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Vegetarian Journal Sept/Oct 2001

American Heart Association Calls for Eating Fish Twice Per Week - Whatís a Vegetarian To Do?

by Gail Nelson, MPH, RD


Introduction
At the Food and Nutrition Conference and Exhibition sponsored last October by the American Dietetic Association, I attended a session where the new American Heart Association (AHA) dietary guidelines for the reduction of heart disease were revealed. As a vegetarian, my diet is usually in line with all the nutrition recommendations and guidelines - eat less fat, saturated fat and cholesterol; consume more fruits, vegetables and grains; maintain a healthy weight. Eating a healthy vegetarian diet usually helps ensure that these guidelines are met. Not in this case, however!

Appearing in the new AHA guidelines is the recommendation to consume fish twice per week. The reason? Certain types of fish are high in omega-3 fatty acids, which can help prevent heart disease. Even though Iíve been a vegetarian for over six years, and have never liked the taste of fish - even in my pre-vegetarian years - I found myself contemplating whether I should add fish to my diet. I quickly decided that no matter how healthy fish may be, I wouldnít be running to the local fish stand twice a week for my omega-3 fix. Instead, I decided to put on my dietitian investigator hat and find out how I could get my omega-3ís from vegetarian food sources. Read on to see what I discovered.

What are Omega-3ís?
To understand what omega-3ís are, it will be helpful to back up for a mini-nutrition lesson on fats. Fats are made up of building blocks called fatty acids. There are three main types of fatty acids: saturated, unsaturated, and monounsaturated. Omega-3 fatty acids are classified as unsaturated.

The three omega-3 fats are: alpha-linolenic acid (ALA), eicosapentanenoic acid (EPA), and docosahexaenoic acid (DHA). ALA is found mostly in plant foods; EPA and DHA are found mostly in fish. Our bodies convert ALA into EPA and DHA: consuming 10 grams of ALA yields roughly one gram of EPA and DHA. This means that those of us who donít eat fish get most of our omega-3ís as alpha-linolenic acid (ALA), which is then converted by our bodies into EPA and DHA.

Omega-6 fatty acids are another type of unsaturated fat. As will be discussed later, Americans in general eat too much omega-6 fat, and not enough omega-3 fat. Most people could benefit from making dietary changes so that theyíre eating more omega-3 and less omega-6 fat.

Our nutrition lesson would not be complete without some words about saturated, monounsaturated, and trans fats. In general, it is best to limit our intake of foods high in saturated fats (animal protein, butter, coconut oil), and increase our intake of foods that contain monounsaturated fats (found in nuts and plant oils such as olive and canola). Trans fats are unsaturated fats that have been altered and transformed into saturated fat ( as in margarine, which is essentially vegetable oil that has been processed to make it harder and more saturated) - these should be limited as well. Keeping in mind that total fat should be limited to no more than 30% of calories, itís best to increase sources of monounsaturated and omega-3 fats, and decrease our intake of saturated, trans, and omega-6 fats.

Whatís This Omega-3 Hype All About?
Recent research has shown that omega-3ís are associated with an array of positive health benefits including protection against heart disease, thrombosis, hypertension, some types of cancer, and inflammatory and autoimmune disorders. Recent studies have also shown that omega 3ís are needed for proper infant growth and development.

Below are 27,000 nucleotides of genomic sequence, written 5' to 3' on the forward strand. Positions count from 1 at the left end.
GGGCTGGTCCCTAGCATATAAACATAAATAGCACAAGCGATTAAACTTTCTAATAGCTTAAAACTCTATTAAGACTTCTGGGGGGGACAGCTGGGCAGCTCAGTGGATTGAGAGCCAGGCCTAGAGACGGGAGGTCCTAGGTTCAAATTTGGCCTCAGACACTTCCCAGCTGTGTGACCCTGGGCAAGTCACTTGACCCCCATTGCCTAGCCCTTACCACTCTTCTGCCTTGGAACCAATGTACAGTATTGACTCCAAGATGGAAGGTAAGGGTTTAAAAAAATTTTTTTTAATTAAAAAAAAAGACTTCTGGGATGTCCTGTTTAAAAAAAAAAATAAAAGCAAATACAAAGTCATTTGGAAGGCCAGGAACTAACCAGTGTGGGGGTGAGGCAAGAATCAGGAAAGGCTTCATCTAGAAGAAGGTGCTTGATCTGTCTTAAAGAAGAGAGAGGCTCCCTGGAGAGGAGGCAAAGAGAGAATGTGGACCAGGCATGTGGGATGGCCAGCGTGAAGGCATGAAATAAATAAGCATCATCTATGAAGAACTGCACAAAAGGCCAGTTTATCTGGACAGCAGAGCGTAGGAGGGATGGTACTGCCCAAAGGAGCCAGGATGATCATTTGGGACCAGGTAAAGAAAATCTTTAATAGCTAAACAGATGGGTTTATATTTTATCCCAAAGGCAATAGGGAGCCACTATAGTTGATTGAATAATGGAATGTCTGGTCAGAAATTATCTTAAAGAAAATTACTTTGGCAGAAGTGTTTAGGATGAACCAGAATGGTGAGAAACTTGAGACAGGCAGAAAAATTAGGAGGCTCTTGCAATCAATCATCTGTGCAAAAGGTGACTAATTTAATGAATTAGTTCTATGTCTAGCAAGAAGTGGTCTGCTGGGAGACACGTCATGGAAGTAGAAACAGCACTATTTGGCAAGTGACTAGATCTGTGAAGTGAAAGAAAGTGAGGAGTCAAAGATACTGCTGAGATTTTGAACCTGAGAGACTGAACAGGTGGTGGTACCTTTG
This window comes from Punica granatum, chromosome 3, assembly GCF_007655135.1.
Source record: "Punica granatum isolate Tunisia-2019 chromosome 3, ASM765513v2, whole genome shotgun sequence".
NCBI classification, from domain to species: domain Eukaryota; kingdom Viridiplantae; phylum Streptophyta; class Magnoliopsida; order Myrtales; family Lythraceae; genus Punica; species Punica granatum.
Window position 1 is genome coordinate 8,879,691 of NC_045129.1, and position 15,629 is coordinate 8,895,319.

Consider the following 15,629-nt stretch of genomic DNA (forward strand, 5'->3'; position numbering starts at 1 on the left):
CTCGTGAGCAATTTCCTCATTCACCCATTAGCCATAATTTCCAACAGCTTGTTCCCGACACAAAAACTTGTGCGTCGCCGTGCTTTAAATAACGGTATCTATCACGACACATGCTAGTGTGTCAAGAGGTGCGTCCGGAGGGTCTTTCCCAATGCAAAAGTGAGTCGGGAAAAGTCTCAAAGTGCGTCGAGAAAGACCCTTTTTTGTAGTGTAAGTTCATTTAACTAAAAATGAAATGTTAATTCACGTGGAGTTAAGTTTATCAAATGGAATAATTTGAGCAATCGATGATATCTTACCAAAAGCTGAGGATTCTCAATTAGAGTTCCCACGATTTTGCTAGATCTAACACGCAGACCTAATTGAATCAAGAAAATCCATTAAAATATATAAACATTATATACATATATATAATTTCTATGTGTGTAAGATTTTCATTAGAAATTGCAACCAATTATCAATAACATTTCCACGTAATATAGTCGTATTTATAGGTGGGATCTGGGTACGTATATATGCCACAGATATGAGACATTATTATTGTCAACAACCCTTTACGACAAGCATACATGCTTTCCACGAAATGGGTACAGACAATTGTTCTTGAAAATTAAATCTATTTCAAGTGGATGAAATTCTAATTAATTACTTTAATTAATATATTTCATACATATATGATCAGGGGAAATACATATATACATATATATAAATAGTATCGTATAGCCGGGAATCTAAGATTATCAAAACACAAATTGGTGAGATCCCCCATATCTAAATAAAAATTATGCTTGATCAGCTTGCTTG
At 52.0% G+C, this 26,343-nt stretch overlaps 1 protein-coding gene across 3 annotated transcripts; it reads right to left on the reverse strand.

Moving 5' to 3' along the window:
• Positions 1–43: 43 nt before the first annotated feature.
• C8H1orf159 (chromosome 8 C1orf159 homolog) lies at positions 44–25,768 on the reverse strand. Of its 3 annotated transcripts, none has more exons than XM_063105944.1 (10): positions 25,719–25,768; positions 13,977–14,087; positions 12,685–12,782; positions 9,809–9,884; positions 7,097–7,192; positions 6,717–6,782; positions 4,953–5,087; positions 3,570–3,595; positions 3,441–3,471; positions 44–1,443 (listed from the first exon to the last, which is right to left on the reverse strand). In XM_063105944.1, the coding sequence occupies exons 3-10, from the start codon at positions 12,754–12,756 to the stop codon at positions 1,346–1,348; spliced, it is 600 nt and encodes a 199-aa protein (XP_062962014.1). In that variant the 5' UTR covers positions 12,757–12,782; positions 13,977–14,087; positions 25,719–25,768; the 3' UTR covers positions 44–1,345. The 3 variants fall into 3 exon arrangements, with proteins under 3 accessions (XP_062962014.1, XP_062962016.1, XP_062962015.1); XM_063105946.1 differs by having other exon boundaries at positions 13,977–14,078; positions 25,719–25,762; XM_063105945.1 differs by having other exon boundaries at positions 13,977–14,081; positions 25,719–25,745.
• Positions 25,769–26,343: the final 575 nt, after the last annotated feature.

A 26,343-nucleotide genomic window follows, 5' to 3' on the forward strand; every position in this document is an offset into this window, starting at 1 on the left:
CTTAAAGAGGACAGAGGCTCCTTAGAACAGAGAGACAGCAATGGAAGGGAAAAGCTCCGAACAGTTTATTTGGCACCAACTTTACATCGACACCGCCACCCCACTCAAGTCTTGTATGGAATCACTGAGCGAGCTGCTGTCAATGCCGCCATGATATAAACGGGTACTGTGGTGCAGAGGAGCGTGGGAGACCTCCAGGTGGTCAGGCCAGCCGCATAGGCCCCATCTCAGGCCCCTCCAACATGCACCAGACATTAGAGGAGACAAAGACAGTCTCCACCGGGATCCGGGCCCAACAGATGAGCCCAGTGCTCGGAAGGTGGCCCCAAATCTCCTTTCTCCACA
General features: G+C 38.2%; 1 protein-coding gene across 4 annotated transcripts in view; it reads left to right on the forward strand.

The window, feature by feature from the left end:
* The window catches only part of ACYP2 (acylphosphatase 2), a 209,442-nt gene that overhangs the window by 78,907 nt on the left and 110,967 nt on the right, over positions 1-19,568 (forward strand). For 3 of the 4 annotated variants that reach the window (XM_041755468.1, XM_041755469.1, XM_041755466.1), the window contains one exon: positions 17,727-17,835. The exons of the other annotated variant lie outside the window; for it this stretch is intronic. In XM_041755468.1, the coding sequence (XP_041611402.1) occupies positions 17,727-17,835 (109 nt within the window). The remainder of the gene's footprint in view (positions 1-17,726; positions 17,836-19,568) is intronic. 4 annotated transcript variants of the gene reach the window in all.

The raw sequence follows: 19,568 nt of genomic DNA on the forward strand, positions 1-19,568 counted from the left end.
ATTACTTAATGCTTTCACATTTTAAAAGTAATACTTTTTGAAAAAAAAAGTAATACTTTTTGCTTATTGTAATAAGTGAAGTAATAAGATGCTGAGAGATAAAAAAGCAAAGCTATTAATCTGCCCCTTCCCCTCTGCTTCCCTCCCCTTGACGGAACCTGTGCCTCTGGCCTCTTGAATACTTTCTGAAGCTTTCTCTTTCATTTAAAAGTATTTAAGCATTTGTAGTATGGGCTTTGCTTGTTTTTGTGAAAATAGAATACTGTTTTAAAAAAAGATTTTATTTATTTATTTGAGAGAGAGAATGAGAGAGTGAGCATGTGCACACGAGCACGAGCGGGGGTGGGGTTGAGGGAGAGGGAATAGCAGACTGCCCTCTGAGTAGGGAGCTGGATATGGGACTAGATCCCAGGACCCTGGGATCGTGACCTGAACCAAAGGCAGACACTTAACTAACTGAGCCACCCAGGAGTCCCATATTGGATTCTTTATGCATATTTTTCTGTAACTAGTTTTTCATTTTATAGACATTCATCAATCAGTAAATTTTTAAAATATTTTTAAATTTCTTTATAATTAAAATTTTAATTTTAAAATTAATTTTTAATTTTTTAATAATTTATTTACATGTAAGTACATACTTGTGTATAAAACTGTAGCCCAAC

What are Some Food Sources of Omega-3ís?
Good vegetarian sources of omega-3ís include flaxseed and flaxseed oil, canola oil, soybean oil, soybeans, walnuts, walnut oil, and purslane. (See table for specific foods and amounts.) If you consume eggs, you might be interested to know that high omega-3 eggs are available in the market - these are produced by chickens fed a high flaxseed diet. The fat in dark green, leafy vegetables is 80% omega-3; but due to the low overall fat content these foods usually donít end up contributing a significant amount of omega-3ís to our diets. As you can see from the table, flaxseed and walnuts are the best sources of omega-3ís.

Are There Any Specific Recommendations for Omega-3ís?
At this time, there is no Recommended Dietary Allowance (RDA) for omega-3ís, however, a group of nutrition scientists has recently given guidelines for individual omega-3ís. They suggest daily intakes as follows: ALA - 2.2 grams per day, and EPA/DHA combined - 0.65 grams per day. Canada and the United Kingdom have also made recommendations. Canada recommends a total omega-3 intake of 1.2-1.6 grams per day. The United Kingdom recommends that 1% of calories be from ALA, and 0.5% of calories be from EPA/DHA combined. For a person who averages 2000 calories per day, this translates into 1 gram of EPA/DHA and 2 grams of ALA per day.

In addition to paying attention to the amount of omega-3ís you eat, itís also important to look at the omega-6 (n6) to omega-3 (n3) ratio of your diet. The World Health Organization (WHO) recommends a n6:n3 ratio of 5-10:1, Sweden recommends a ratio of 5:1, and other groups recommend 2.3:1. The literature suggests that the typical American diet has a n6:n3 ratio of 9.8:1. This means that we consume 9.8 grams of n6 for every one gram of n3. The main sources of omega-6 fatty acids in our diets include corn and safflower oils, and processed foods made with these oils. In order to improve your ratio, you would want to choose cooking oils with a low n6:n3 ratio (see table), and incorporate more high omega-3 foods into your diet. Using cooking oils that are high in monounsaturated fats (ie olive and canola oils) also helps to lower the n6:n3 ratio.

What About Supplements?
Several varieties of omega-3 supplements are available on the market. Although most of these are derived from fish sources, it is possible to find ones that are derived from plant sources - mostly flaxseed - however these are mostly in gelcap form. In general, itís probably not necessary to rely on supplements for omega-3ís, as long as you eat omega-3 -containing foods on a regular basis.

So, Whatís the Bottom Line?